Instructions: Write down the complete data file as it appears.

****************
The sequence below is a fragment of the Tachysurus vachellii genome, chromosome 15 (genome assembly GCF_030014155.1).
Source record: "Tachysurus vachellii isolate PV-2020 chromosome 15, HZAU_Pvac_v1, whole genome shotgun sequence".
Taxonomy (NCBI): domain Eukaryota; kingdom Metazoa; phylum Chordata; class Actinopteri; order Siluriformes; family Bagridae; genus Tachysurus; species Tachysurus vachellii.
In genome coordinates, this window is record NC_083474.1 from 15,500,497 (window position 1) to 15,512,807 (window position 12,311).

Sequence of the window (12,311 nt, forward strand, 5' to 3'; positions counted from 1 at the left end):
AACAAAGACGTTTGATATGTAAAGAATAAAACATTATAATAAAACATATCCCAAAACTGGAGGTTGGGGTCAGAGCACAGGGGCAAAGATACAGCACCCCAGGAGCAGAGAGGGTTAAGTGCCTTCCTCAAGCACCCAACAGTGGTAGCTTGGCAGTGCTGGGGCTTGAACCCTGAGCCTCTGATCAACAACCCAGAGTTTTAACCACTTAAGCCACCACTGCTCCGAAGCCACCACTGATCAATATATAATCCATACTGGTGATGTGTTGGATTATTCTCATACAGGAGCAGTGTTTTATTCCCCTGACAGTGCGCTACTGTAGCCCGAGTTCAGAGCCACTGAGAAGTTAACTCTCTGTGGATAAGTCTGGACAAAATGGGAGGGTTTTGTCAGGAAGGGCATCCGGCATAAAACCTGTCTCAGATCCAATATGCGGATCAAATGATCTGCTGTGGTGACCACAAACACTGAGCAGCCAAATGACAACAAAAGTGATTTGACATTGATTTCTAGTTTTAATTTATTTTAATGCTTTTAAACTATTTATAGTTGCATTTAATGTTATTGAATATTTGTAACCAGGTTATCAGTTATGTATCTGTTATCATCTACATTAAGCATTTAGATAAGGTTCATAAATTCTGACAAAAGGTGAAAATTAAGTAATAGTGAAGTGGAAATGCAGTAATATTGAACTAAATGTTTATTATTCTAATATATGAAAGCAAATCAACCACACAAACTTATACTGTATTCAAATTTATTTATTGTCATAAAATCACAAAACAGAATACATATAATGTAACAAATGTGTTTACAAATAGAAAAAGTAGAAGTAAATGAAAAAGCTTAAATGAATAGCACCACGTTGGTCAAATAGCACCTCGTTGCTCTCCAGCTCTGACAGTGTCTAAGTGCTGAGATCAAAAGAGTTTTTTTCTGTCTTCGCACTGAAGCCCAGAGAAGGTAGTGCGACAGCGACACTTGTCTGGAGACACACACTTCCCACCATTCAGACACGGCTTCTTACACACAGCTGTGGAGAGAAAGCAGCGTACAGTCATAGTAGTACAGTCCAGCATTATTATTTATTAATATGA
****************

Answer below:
The sequence below is a fragment of the Tachysurus vachellii genome, chromosome 15 (genome assembly GCF_030014155.1).
Source record: "Tachysurus vachellii isolate PV-2020 chromosome 15, HZAU_Pvac_v1, whole genome shotgun sequence".
Taxonomy (NCBI): domain Eukaryota; kingdom Metazoa; phylum Chordata; class Actinopteri; order Siluriformes; family Bagridae; genus Tachysurus; species Tachysurus vachellii.
In genome coordinates, this window is record NC_083474.1 from 15,500,497 (window position 1) to 15,512,807 (window position 12,311).

Sequence of the window (12,311 nt, forward strand, 5' to 3'; positions counted from 1 at the left end):
AACAAAGACGTTTGATATGTAAAGAATAAAACATTATAATAAAACATATCCCAAAACTGGAGGTTGGGGTCAGAGCACAGGGGCAAAGATACAGCACCCCAGGAGCAGAGAGGGTTAAGTGCCTTCCTCAAGCACCCAACAGTGGTAGCTTGGCAGTGCTGGGGCTTGAACCCTGAGCCTCTGATCAACAACCCAGAGTTTTAACCACTTAAGCCACCACTGCTCCGAAGCCACCACTGATCAATATATAATCCATACTGGTGATGTGTTGGATTATTCTCATACAGGAGCAGTGTTTTATTCCCCTGACAGTGCGCTACTGTAGCCCGAGTTCAGAGCCACTGAGAAGTTAACTCTCTGTGGATAAGTCTGGACAAAATGGGAGGGTTTTGTCAGGAAGGGCATCCGGCATAAAACCTGTCTCAGATCCAATATGCGGATCAAATGATCTGCTGTGGTGACCACAAACACTGAGCAGCCAAATGACAACAAAAGTGATTTGACATTGATTTCTAGTTTTAATTTATTTTAATGCTTTTAAACTATTTATAGTTGCATTTAATGTTATTGAATATTTGTAACCAGGTTATCAGTTATGTATCTGTTATCATCTACATTAAGCATTTAGATAAGGTTCATAAATTCTGACAAAAGGTGAAAATTAAGTAATAGTGAAGTGGAAATGCAGTAATATTGAACTAAATGTTTATTATTCTAATATATGAAAGCAAATCAACCACACAAACTTATACTGTATTCAAATTTATTTATTGTCATAAAATCACAAAACAGAATACATATAATGTAACAAATGTGTTTACAAATAGAAAAAGTAGAAGTAAATGAAAAAGCTTAAATGAATAGCACCACGTTGGTCAAATAGCACCTCGTTGCTCTCCAGCTCTGACAGTGTCTAAGTGCTGAGATCAAAAGAGTTTTTTTCTGTCTTCGCACTGAAGCCCAGAGAAGGTAGTGCGACAGCGACACTTGTCTGGAGACACACACTTCCCACCATTCAGACACGGCTTCTTACACACAGCTGTGGAGAGAAAGCAGCGTACAGTCATAGTAGTACAGTCCAGCATTATTATTTATTAATATGA